THE RESTORATION was mired in compromise from the start. A Stuart sat once more on the throne but the scope and character of his kingship differed greatly from that of his father. No absolute power, no Star Chamber, no unparliamentary taxation and only an attenuated Divine Right. In 1664, the French ambassador observed that England had a king but "at the bottom, it was very far from being considered a monarchy".
What shone through was the personality of Charles II. Schooled in a civil war and stamped by long years in exile, he returned with a spirit of forgiveness, determined to heal and to pacify. Religious wounds proved too deep for his surgical skills but his ward rounds brought considerable succour elsewhere. Along with an understandable wariness, he embodied the optimism and goodwill of the Restoration.
Charles was a highly visible king, making regular public appearances and dining at midday in the Banqueting Hall beneath the eyes of the scores of people who passed to and fro in the galleries above. Pomp and ceremony were limited by financial restrictions but he always blossomed on formal occasions. He was a hands-on monarch, actively engaged in affairs of state, vigorously promoting arts and sciences, keeping in touch with the mood of the populace and, during the Great Fire, taking his turn at fighting the flames with buckets of water.
A crucial feature of his rule was the revival of the ceremony of touching for the king's evil. Hundreds of diseased subjects came before him each time, firmly believing that his magic fingers could cure them of the king's evil, scrofula, or of other serious ailments. Scorning the danger to his own health, Charles performed the ceremony with great dignity, laying both hands on each person during readings from the Gospels. Various miracle cures were reported.
Pepys, who witnessed the event in April 1661, thought it "an ugly office and a simple one"; but Count Magalotti gave a more detailed and admiring account in 1669. The popularity of the occasion did not wane. As late as Good Friday, 1684, Evelyn's Diary tells us that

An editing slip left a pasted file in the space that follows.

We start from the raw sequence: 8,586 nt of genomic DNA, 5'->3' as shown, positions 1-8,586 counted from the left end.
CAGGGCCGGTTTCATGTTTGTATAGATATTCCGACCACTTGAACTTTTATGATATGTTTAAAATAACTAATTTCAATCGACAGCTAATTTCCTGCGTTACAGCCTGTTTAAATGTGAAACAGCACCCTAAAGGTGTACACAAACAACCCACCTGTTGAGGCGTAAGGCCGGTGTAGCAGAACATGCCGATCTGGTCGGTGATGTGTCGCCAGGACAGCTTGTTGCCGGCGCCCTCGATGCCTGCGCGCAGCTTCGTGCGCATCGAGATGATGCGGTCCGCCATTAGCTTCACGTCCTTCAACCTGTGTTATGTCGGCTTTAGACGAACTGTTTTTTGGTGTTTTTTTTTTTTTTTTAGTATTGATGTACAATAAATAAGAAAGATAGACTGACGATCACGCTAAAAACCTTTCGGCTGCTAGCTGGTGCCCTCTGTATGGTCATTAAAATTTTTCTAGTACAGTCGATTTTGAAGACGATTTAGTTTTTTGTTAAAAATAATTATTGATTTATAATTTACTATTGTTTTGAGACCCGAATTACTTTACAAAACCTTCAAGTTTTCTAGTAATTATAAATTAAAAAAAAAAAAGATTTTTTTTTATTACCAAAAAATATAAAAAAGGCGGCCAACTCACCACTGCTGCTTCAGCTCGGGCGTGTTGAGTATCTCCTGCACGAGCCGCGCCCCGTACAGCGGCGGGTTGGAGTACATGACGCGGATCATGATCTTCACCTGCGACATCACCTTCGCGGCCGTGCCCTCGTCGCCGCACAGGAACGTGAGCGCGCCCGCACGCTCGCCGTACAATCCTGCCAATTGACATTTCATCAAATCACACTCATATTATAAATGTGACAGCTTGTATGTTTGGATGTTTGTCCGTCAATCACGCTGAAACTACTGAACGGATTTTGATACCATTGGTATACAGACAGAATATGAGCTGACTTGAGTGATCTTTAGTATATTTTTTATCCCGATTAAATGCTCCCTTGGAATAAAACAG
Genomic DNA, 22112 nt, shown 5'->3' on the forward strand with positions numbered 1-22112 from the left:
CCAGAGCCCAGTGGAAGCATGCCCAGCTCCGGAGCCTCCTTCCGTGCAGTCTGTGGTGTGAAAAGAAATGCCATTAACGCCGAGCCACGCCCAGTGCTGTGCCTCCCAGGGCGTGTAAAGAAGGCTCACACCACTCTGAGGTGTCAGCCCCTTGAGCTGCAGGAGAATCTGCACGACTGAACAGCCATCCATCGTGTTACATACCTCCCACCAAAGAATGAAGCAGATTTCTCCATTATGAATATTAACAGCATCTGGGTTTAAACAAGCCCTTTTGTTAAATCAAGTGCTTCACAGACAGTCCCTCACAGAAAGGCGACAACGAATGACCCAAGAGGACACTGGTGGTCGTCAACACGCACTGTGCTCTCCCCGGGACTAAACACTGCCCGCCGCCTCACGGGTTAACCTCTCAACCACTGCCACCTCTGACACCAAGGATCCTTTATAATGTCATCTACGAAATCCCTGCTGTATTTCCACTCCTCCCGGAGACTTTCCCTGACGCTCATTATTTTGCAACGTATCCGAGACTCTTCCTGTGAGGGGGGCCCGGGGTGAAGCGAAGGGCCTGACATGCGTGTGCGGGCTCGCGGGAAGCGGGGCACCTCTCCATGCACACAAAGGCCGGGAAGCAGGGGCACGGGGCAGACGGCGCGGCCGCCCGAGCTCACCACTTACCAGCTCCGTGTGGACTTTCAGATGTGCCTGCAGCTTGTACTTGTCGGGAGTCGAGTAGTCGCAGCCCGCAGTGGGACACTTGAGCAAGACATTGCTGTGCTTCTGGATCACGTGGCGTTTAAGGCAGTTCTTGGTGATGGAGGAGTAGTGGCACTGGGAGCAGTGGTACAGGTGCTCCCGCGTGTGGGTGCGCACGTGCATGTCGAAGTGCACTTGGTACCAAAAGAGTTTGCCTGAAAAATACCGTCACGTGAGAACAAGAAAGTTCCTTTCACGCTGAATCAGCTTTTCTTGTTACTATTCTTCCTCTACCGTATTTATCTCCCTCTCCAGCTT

there was so greate and eager a concourse of people with their children, to be touch'd of the evil that six or seven were crush'd to death by pressing at the Chirurgions door for Tickets.
Six years after his accession, Charles was required to take a central role in a second restoration. In 1666, London was burned to the ground. Destruction was comprehensive - 87 churches, 44 livery halls and over 13,000 houses. Within the city walls, 400 acres perished. When the smoke cleared, Charles once again took a hands-on approach, talking to architects, reviewing their schemes, helping to plan for the future.
Pressure of time and shortage of money ruled out a radical new design for the city but a set of strict building regulations made it a cleaner, healthier and safer London when it rose from the ashes. There were no monstrous carbuncles for this Charles to deride. Thanks to the work of Wren, Pratt, May and their successors, the restored London was a striking advance on the medieval city it replaced. Unhappily, much of it fell foul of those sternest architectural critics - the Luftwaffe.
Charles II had so many faults that they tend to mask his virtues. On the credit side, we must place his personal involvement in a whole range of public activities and his readiness to engage with his subjects. He was no absentee monarch. Operating in difficult circumstances, he ruled a divided country with true political adroitness and a genuine feel for the needs of his subjects. Other English monarchs have lasted longer and achieved more but none has remained so enduringly popular.
Edward Marston is the author of `The King's Evil' (Headline, pounds 17.99)
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